Players in Mississippi who are interested in obtaining helpful information regarding the legality of Mississippi online gambling and land-based gambling will find this guide a strong resource.
Mississippi Gambling Laws do permit Class III gaming, and there is only one tribal compact in the state, which belongs to the Mississippi Band of Choctaw Indians. There are also cruise vessels which operate casino games in Mississippi, and these are restricted to specific counties which allow such activity.
Other Mississippi Gambling Pages
Mississippi Gambling Law Definitions
Playing any game for money or any other valuable thing is a crime in Mississippi unless the game is specifically legal under state law. Under Mississippi law, participating in a game that is not legal is an illegal act. While the definition of a game under Mississippi gambling law requires the game to be a banking or percentage game, the law lists poker as an example. Poker does not have to be a banking or percentage game. Keeping or exhibiting game or gaming tables is a crime in Mississippi.
One aspect of Mississippi gambling law that stands out when compared to gambling laws in other states is that in Mississippi, a person convicted of illegal gambling can be made to pay the amount of money he or she won at the illegal gambling event as an additional fine.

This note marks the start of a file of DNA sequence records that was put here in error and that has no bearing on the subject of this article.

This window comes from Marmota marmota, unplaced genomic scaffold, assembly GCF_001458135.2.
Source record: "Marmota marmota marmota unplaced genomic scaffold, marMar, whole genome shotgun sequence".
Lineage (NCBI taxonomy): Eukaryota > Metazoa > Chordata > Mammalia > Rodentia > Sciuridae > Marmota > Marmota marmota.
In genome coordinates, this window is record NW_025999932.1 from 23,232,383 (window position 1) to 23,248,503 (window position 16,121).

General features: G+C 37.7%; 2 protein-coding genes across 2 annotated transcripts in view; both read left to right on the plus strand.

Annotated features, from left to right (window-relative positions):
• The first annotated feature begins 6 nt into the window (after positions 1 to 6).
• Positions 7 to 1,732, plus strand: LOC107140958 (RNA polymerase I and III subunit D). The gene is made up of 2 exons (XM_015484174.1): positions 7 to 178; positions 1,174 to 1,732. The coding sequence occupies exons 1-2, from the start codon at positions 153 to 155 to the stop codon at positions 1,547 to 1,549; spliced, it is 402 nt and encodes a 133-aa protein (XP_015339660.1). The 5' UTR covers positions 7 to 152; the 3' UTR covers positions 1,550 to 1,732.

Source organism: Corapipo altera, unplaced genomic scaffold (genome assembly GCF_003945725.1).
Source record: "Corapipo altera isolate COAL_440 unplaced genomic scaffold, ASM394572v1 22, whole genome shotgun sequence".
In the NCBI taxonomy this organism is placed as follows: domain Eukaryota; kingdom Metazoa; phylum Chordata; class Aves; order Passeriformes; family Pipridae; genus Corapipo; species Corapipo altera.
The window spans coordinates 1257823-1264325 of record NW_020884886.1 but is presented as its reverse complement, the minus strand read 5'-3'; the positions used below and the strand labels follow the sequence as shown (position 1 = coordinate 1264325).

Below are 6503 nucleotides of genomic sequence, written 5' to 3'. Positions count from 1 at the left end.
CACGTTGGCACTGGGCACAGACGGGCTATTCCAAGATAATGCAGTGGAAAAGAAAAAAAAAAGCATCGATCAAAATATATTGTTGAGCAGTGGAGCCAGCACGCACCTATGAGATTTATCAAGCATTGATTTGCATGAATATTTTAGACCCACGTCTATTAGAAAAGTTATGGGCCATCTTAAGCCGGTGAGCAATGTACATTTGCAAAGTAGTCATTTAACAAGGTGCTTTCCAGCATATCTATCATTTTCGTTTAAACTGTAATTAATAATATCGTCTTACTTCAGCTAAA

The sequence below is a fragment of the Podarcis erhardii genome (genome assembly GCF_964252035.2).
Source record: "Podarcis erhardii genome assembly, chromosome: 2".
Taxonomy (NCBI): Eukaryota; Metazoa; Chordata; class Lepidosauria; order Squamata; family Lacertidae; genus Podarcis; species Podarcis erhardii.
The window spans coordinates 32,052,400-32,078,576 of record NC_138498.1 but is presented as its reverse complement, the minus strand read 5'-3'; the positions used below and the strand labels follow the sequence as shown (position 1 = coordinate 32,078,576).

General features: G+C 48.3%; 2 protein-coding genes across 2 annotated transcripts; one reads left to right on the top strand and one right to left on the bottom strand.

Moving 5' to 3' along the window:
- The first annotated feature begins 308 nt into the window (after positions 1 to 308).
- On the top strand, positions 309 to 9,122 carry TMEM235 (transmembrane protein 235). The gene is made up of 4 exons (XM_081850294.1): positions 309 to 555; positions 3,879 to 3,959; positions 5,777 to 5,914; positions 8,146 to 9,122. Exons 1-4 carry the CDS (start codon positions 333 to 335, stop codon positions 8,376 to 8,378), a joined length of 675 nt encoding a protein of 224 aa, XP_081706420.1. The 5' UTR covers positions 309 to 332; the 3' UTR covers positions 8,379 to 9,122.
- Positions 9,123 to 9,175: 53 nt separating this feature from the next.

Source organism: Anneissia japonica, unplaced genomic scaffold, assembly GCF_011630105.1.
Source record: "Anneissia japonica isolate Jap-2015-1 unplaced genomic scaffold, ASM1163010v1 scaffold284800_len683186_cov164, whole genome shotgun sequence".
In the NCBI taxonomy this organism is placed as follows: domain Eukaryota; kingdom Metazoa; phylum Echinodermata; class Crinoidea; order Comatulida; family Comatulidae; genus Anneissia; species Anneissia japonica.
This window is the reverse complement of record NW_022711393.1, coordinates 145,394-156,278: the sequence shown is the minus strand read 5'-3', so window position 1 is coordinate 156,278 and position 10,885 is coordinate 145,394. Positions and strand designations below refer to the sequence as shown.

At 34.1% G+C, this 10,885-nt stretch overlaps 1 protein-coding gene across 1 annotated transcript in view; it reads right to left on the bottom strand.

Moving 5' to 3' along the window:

Social Gambling Laws in Mississippi
In most states, the gambling law makes a specific exception for social gambling by limiting the amount the money that can be gambled or imposing certain restrictions like no entry fee or raking of the pot by the house. Mississippi gambling law has no such provisions. In fact, Mississippi gambling law makes social gambling illegal. Home poker games will run afoul of Mississippi gambling law.
History of Mississippi Gambling Laws
Gambling was very popular amongst the Indian tribes in Mississippi in the 1700s. They regularly wagered on a game called ishtabodi. Card games were popular with the European settlers. Gambling was very popular in every social setting from saloons to riverboats. The first horse racing track in the state opened in 1795.
Gambling continued to flourish even after Mississippi attained statehood in 1817, and continued to do so until 1942 when gambling was made illegal and the state began to crack down on illegal gambling. However, despite the crackdown, gambling continued behind closed doors.
Mississippi legalized dockside gambling in 1990 when the Mississippi Gaming Control act was passed allowing casinos to be set up on the Mississippi River or Gulf Coast. The state Gaming Commission was set up to oversee the casinos. Casinos were limited to the waters along the coast (including the Bay of St. Louis and the Back Bay of Biloxi), along the Mississippi River, and in navigable waters that border the river.
Mississippi State Lottery and Riverboat Gambling Laws